deb http://archive.ubuntu.com/ubuntu focal-updates main restricted universe multiverse
# deb http://archive.ubuntu.com/ubuntu focal-proposed main restricted universe multiverse
# deb http://archive.ubuntu.com/ubuntu focal-backports main restricted universe multiverse
# deb-src http://archive.ubuntu.com/ubuntu focal main restricted universe multiverse
# deb-src http://archive.ubuntu.com/ubuntu focal-security main restricted universe multiverse
# deb-src http://archive.ubuntu.com/ubuntu focal-updates main restricted universe multiverse
# deb http://archive.ubuntu.com/ubuntu focal-proposed main restricted universe multiverse
# deb http://archive.ubuntu.com/ubuntu focal-backports main restricted universe multiverse
clean http://archive.ubuntu.com/ubuntu


# Main configuration file
# Cron configuration template
# Mirror places here
# Place for temporarily downloaded indexes
# Log files placed here. URLs and MD5 checksums also here.

There is a chance that you need to add [trusted=yes] after deb instances in your sources.list.

In the mirror.list above, the src package repositories are commented out, if you need src packages, uncomment them.

Uncomment the lines you would like to get packages from. For example, if you would like to sync with var than erase the # symbol from the line.

Copy a script into /var/www/html/ubuntu/var/:

$ sudo mkdir -p /var/www/html/ubuntu/var
$ sudo cp /var/spool/apt-mirror/var/postmirror.sh /var/www/html/ubuntu/var/

To start mirroring the remote repos packages to the local server:

$ sudo apt-mirror

If you need to, you can interrupt this process (CTRL+C) and restart it later; it will resume from where was left.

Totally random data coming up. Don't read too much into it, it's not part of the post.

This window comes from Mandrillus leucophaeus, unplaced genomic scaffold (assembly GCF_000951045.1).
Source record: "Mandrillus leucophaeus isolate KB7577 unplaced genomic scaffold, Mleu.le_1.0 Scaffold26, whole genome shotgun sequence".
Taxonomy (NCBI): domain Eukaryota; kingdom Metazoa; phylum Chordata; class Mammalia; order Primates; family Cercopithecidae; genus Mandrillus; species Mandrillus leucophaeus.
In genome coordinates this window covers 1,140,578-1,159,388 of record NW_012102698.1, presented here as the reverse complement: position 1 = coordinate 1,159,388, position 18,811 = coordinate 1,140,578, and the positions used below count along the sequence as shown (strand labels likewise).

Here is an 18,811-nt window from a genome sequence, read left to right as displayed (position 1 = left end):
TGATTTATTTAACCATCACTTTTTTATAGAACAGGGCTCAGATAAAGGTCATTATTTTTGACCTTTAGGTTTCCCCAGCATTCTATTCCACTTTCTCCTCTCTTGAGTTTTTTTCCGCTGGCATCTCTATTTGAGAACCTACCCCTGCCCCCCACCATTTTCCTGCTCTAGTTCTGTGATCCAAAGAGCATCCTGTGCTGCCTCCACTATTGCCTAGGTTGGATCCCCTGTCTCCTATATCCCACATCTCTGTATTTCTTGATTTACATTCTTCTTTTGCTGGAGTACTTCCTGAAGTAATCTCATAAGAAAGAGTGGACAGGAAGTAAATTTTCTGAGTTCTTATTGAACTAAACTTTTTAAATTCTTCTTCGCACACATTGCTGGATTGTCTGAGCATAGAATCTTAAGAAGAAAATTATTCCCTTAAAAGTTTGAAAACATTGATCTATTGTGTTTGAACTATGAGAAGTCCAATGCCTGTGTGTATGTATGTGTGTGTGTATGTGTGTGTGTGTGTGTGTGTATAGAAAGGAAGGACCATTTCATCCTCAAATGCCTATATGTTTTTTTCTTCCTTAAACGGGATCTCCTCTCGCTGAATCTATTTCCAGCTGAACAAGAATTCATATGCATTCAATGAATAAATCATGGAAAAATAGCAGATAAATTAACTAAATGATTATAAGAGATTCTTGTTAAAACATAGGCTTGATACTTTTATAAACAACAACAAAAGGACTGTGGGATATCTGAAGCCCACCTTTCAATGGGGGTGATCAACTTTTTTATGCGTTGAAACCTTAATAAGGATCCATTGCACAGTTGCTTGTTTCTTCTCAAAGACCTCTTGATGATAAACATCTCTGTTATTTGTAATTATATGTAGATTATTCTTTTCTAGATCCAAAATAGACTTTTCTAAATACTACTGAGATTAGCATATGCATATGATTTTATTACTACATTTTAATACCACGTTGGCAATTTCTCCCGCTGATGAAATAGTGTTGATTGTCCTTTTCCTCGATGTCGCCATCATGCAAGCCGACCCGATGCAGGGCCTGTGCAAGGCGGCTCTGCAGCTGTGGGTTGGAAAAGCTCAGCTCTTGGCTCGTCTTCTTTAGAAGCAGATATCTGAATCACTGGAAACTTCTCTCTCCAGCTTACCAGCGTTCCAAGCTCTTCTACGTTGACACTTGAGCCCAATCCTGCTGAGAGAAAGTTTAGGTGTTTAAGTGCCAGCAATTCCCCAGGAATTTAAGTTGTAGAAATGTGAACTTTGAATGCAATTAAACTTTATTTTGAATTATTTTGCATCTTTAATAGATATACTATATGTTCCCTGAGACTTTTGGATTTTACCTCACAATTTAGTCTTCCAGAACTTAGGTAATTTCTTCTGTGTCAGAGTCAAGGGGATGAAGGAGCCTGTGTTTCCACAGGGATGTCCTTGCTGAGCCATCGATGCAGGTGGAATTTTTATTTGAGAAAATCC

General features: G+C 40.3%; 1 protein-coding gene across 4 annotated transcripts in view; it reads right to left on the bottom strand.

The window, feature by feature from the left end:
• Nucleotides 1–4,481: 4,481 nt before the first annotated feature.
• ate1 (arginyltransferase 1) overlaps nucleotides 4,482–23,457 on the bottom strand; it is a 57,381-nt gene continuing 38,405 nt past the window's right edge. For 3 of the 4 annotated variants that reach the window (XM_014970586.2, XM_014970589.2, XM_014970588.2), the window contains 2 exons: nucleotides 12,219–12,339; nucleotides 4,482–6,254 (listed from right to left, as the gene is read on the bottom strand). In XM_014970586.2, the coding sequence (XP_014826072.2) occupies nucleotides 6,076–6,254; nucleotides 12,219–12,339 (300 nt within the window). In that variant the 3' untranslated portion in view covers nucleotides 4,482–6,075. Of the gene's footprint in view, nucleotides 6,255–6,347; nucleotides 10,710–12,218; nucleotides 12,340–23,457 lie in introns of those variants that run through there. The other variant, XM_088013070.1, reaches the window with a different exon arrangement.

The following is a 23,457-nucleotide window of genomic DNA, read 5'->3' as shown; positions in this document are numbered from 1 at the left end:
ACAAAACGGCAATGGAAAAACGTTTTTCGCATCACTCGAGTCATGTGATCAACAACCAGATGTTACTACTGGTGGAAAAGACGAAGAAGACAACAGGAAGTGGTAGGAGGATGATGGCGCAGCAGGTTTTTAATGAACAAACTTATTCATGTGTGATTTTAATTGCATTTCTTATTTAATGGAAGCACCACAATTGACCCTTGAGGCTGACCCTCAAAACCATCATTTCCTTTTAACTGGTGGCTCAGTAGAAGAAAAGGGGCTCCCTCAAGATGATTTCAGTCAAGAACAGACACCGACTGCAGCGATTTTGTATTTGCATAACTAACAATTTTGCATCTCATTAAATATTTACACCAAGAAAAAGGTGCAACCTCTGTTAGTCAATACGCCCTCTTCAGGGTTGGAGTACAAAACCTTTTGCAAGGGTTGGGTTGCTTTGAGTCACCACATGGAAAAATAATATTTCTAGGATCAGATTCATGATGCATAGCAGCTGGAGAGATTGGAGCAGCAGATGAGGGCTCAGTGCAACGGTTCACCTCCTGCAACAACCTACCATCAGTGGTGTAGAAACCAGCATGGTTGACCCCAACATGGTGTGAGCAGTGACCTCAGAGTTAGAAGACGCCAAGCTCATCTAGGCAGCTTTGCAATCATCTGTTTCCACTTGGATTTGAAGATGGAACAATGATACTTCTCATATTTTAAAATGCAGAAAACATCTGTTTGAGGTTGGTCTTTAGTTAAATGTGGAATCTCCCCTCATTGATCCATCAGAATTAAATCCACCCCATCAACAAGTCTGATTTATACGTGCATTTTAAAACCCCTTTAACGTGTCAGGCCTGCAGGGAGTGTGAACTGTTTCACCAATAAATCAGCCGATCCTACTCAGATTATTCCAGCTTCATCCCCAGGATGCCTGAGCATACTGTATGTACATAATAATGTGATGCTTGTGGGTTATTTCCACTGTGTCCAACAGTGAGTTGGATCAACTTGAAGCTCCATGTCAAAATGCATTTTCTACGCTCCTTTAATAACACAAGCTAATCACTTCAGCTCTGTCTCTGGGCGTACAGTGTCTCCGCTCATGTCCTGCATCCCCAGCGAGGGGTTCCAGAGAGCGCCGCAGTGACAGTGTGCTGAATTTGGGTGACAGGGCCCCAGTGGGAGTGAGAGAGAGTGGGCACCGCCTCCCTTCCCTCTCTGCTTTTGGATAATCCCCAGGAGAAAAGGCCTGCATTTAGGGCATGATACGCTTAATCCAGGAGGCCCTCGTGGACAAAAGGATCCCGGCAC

Once the clean.sh and postmirror.sh scripts are executed, the mirroring process has been completed.

=== Another source ===
Now the contents of /myrepo directory should be made available over HTTP (web) to our clients. To do that, simply create a symbolic link to the /myrepo directory:

$ cd /myrepo/
$ sudo ln -s /myrepo/mirror/us.archive.ubuntu.com/ubuntu/ ubuntu

M. Fix for CNF files

CNF stands for "command not found": if you try to run "xxx", your terminal should respond with something like "xxx not found, try 'apt install xxx'". This functionality was introduced in Ubuntu 19.04, and apt-mirror (that is not maintained), doesn't know about CNF, and doesn't download the files.

There are at least two solutions for this problem: either we can use one of maintained forks of apt-mirror (https://github.com/Stifler6996/apt-mirror), or we can download these files using an alternative way (wget).

Installing a fork is entirely up to you, Internet reviews are rather positive. In this section, let's focus on an alternative way of downloading CNF files.

Create a shell script:

$ gedit cnf.sh


for p in "${1:-focal}"{,-{security,updates}}/{main,restricted,universe,multiverse};do >&2 echo "${p}"
wget -q -c -r -np -R "index.html*" "http://archive.ubuntu.com/ubuntu/dists/${p}/cnf/Commands-amd64.xz"
wget -q -c -r -np -R "index.html*" "http://archive.ubuntu.com/ubuntu/dists/${p}/cnf/Commands-i386.xz"
# or (depending what you want to copy)
$ vi cnf.sh
for p in “${1:-focal}”{,-{security,updates,proposed,backports}}/{main,restricted,universe,multiverse};do >&2 echo “${p}”
wget -q -c -r -np -R “index.html*” “http://archive.ubuntu.com/ubuntu/dists/${p}/cnf/Commands-amd64.xz”
wget -q -c -r -np -R “index.html*” “http://archive.ubuntu.com/ubuntu/dists/${p}/cnf/Commands-i386.xz”

Execute the script to download CNF directory and its files.

$ chmod +x cnf.sh
$ bash cnf.sh

This script will create a folder named archive.ubuntu.com in the current working directory. Copy this folder to mirror folder:

$ sudo cp -av archive.ubuntu.com /var/www/html/ubuntu/mirror/